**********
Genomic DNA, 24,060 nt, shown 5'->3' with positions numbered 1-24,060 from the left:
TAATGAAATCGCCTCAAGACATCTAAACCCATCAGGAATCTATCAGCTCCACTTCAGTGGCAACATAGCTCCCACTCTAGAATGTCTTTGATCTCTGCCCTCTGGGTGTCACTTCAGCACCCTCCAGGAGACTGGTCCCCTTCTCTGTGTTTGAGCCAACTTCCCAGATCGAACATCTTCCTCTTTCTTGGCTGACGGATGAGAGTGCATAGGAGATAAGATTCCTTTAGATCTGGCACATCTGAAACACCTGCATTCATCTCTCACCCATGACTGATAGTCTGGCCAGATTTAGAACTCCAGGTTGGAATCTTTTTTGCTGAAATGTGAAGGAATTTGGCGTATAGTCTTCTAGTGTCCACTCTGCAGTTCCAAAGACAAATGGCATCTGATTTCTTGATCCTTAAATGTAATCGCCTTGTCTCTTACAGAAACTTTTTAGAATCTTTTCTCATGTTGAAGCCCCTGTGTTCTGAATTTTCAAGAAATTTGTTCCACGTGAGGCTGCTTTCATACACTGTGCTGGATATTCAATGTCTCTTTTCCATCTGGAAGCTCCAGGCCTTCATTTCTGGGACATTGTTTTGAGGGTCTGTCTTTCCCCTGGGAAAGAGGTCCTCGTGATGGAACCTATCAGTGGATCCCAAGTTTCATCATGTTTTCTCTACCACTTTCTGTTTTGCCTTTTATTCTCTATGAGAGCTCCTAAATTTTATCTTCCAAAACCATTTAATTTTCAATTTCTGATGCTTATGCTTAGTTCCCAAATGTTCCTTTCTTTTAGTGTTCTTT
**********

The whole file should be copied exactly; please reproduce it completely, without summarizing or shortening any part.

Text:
Genomic DNA, 24,060 nt, shown 5'->3' with positions numbered 1-24,060 from the left:
TAATGAAATCGCCTCAAGACATCTAAACCCATCAGGAATCTATCAGCTCCACTTCAGTGGCAACATAGCTCCCACTCTAGAATGTCTTTGATCTCTGCCCTCTGGGTGTCACTTCAGCACCCTCCAGGAGACTGGTCCCCTTCTCTGTGTTTGAGCCAACTTCCCAGATCGAACATCTTCCTCTTTCTTGGCTGACGGATGAGAGTGCATAGGAGATAAGATTCCTTTAGATCTGGCACATCTGAAACACCTGCATTCATCTCTCACCCATGACTGATAGTCTGGCCAGATTTAGAACTCCAGGTTGGAATCTTTTTTGCTGAAATGTGAAGGAATTTGGCGTATAGTCTTCTAGTGTCCACTCTGCAGTTCCAAAGACAAATGGCATCTGATTTCTTGATCCTTAAATGTAATCGCCTTGTCTCTTACAGAAACTTTTTAGAATCTTTTCTCATGTTGAAGCCCCTGTGTTCTGAATTTTCAAGAAATTTGTTCCACGTGAGGCTGCTTTCATACACTGTGCTGGATATTCAATGTCTCTTTTCCATCTGGAAGCTCCAGGCCTTCATTTCTGGGACATTGTTTTGAGGGTCTGTCTTTCCCCTGGGAAAGAGGTCCTCGTGATGGAACCTATCAGTGGATCCCAAGTTTCATCATGTTTTCTCTACCACTTTCTGTTTTGCCTTTTATTCTCTATGAGAGCTCCTAAATTTTATCTTCCAAAACCATTTAATTTTCAATTTCTGATGCTTATGCTTAGTTCCCAAATGTTCCTTTCTTTTAGTGTTCTTT